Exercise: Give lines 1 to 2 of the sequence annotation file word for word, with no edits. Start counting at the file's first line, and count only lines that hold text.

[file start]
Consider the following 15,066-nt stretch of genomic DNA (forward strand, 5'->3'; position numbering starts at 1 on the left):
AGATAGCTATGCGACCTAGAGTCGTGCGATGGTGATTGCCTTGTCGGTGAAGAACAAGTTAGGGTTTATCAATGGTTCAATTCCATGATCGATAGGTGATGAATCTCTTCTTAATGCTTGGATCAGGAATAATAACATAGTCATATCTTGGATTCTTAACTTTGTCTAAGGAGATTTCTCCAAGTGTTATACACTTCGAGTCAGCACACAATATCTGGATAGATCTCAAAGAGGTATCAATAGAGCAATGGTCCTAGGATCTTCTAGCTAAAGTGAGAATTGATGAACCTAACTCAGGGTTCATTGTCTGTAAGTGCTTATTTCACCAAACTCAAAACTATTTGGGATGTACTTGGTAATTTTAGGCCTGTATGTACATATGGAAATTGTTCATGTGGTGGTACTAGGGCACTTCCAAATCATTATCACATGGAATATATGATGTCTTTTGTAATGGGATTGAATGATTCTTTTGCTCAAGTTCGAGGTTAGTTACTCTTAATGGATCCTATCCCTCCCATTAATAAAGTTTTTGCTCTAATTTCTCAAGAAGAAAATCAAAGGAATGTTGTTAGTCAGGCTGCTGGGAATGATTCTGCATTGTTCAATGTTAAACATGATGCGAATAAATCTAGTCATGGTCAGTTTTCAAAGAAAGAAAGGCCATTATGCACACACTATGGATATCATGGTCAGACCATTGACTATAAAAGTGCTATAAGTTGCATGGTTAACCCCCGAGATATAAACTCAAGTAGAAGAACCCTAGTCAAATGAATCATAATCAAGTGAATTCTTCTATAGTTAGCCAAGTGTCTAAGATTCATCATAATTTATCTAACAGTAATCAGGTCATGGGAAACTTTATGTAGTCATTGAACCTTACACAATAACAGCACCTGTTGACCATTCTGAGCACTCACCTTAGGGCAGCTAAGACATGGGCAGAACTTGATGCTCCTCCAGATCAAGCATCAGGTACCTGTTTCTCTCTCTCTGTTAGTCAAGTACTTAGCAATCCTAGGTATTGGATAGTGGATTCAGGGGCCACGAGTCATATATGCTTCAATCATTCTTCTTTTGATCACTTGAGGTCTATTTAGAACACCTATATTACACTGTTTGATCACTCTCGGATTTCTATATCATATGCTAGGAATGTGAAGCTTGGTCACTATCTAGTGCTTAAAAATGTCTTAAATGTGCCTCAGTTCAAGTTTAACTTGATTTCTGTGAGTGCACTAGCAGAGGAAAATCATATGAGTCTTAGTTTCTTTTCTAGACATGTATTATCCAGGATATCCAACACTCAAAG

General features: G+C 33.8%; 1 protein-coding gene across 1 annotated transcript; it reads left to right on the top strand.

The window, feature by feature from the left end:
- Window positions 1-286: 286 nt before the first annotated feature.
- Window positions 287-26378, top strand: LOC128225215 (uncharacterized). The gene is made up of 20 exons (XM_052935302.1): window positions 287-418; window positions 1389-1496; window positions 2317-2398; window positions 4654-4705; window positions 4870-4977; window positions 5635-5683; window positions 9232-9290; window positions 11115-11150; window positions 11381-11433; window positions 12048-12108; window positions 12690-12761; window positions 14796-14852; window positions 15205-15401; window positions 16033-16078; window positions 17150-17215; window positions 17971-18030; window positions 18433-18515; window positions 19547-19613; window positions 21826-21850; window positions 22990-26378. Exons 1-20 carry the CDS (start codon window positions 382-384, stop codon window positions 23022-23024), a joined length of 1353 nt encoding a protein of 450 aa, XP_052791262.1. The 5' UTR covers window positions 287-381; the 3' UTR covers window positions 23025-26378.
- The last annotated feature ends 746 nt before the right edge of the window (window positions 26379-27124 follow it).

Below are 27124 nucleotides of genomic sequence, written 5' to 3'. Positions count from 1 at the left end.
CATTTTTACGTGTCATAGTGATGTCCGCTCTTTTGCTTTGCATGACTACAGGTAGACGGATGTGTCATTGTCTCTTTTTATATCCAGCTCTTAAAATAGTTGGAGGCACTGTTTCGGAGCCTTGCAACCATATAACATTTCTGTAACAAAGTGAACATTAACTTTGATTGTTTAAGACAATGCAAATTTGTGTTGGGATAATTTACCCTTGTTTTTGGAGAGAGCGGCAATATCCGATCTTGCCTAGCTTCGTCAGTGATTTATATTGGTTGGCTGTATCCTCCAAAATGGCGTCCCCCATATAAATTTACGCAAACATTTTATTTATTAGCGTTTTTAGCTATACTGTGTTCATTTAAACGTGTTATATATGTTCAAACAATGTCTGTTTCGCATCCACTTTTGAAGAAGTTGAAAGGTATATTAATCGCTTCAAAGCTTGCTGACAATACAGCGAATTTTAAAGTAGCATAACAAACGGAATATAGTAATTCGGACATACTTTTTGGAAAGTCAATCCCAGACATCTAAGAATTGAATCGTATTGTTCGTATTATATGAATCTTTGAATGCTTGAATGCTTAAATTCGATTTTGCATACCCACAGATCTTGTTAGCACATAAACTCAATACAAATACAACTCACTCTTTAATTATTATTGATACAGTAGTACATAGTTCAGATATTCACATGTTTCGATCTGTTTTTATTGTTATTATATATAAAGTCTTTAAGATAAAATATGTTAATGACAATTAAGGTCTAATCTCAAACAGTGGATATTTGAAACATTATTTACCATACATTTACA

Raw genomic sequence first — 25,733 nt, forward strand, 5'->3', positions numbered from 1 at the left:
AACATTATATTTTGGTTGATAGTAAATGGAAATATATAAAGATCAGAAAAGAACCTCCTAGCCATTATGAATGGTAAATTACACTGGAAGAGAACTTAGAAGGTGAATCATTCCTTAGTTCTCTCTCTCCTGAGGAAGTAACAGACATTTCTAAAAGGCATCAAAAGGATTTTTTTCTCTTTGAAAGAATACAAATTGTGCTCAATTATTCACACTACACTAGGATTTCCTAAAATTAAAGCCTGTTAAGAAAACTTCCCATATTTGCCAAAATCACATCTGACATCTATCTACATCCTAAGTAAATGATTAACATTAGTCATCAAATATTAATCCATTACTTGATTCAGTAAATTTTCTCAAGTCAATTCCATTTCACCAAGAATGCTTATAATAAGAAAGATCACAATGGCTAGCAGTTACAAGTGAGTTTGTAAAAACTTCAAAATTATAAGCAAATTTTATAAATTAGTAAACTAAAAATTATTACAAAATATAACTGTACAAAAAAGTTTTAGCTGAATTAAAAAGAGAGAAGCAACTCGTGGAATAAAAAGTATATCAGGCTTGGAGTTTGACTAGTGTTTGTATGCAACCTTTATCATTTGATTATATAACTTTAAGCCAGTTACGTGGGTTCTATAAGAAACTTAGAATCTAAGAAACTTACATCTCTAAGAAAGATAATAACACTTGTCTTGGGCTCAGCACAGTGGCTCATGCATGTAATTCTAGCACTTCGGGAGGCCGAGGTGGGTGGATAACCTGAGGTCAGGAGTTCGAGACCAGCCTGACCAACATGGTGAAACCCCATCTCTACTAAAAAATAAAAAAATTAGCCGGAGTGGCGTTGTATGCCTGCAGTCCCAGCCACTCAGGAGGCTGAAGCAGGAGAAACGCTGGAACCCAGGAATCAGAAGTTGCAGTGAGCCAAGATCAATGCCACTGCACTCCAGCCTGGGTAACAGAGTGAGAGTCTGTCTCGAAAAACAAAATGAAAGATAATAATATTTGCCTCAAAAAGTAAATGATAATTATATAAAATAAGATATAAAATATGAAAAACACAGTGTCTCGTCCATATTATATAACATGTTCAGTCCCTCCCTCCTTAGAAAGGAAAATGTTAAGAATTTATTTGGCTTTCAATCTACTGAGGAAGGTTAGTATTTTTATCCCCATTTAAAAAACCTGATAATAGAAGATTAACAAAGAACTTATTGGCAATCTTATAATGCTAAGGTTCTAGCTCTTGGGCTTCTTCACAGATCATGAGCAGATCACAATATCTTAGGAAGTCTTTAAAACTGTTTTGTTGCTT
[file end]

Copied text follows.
Consider the following 15,066-nt stretch of genomic DNA (forward strand, 5'->3'; position numbering starts at 1 on the left):
AGATAGCTATGCGACCTAGAGTCGTGCGATGGTGATTGCCTTGTCGGTGAAGAACAAGTTAGGGTTTATCAATGGTTCAATTCCATGATCGATAGGTGATGAATCTCTTCTTAATGCTTGGATCAGGAATAATAACATAGTCATATCTTGGATTCTTAACTTTGTCTAAGGAGATTTCTCCAAGTGTTATACACTTCGAGTCAGCACACAATATCTGGATAGATCTCAAAGAGGTATCAATAGAGCAATGGTCCTAGGATCTTCTAGCTAAAGTGAGAATTGATGAACCTAACTCAGGGTTCATTGTCTGTAAGTGCTTATTTCACCAAACTCAAAACTATTTGGGATGTACTTGGTAATTTTAGGCCTGTATGTACATATGGAAATTGTTCATGTGGTGGTACTAGGGCACTTCCAAATCATTATCACATGGAATATATGATGTCTTTTGTAATGGGATTGAATGATTCTTTTGCTCAAGTTCGAGGTTAGTTACTCTTAATGGATCCTATCCCTCCCATTAATAAAGTTTTTGCTCTAATTTCTCAAGAAGAAAATCAAAGGAATGTTGTTAGTCAGGCTGCTGGGAATGATTCTGCATTGTTCAATGTTAAACATGATGCGAATAAATCTAGTCATGGTCAGTTTTCAAAGAAAGAAAGGCCATTATGCACACACTATGGATATCATGGTCAGACCATTGACTATAAAAGTGCTATAAGTTGCATGGTTAACCCCCGAGATATAAACTCAAGTAGAAGAACCCTAGTCAAATGAATCATAATCAAGTGAATTCTTCTATAGTTAGCCAAGTGTCTAAGATTCATCATAATTTATCTAACAGTAATCAGGTCATGGGAAACTTTATGTAGTCATTGAACCTTACACAATAACAGCACCTGTTGACCATTCTGAGCACTCACCTTAGGGCAGCTAAGACATGGGCAGAACTTGATGCTCCTCCAGATCAAGCATCAGGTACCTGTTTCTCTCTCTCTGTTAGTCAAGTACTTAGCAATCCTAGGTATTGGATAGTGGATTCAGGGGCCACGAGTCATATATGCTTCAATCATTCTTCTTTTGATCACTTGAGGTCTATTTAGAACACCTATATTACACTGTTTGATCACTCTCGGATTTCTATATCATATGCTAGGAATGTGAAGCTTGGTCACTATCTAGTGCTTAAAAATGTCTTAAATGTGCCTCAGTTCAAGTTTAACTTGATTTCTGTGAGTGCACTAGCAGAGGAAAATCATATGAGTCTTAGTTTCTTTTCTAGACATGTATTATCCAGGATATCCAACACTCAAAG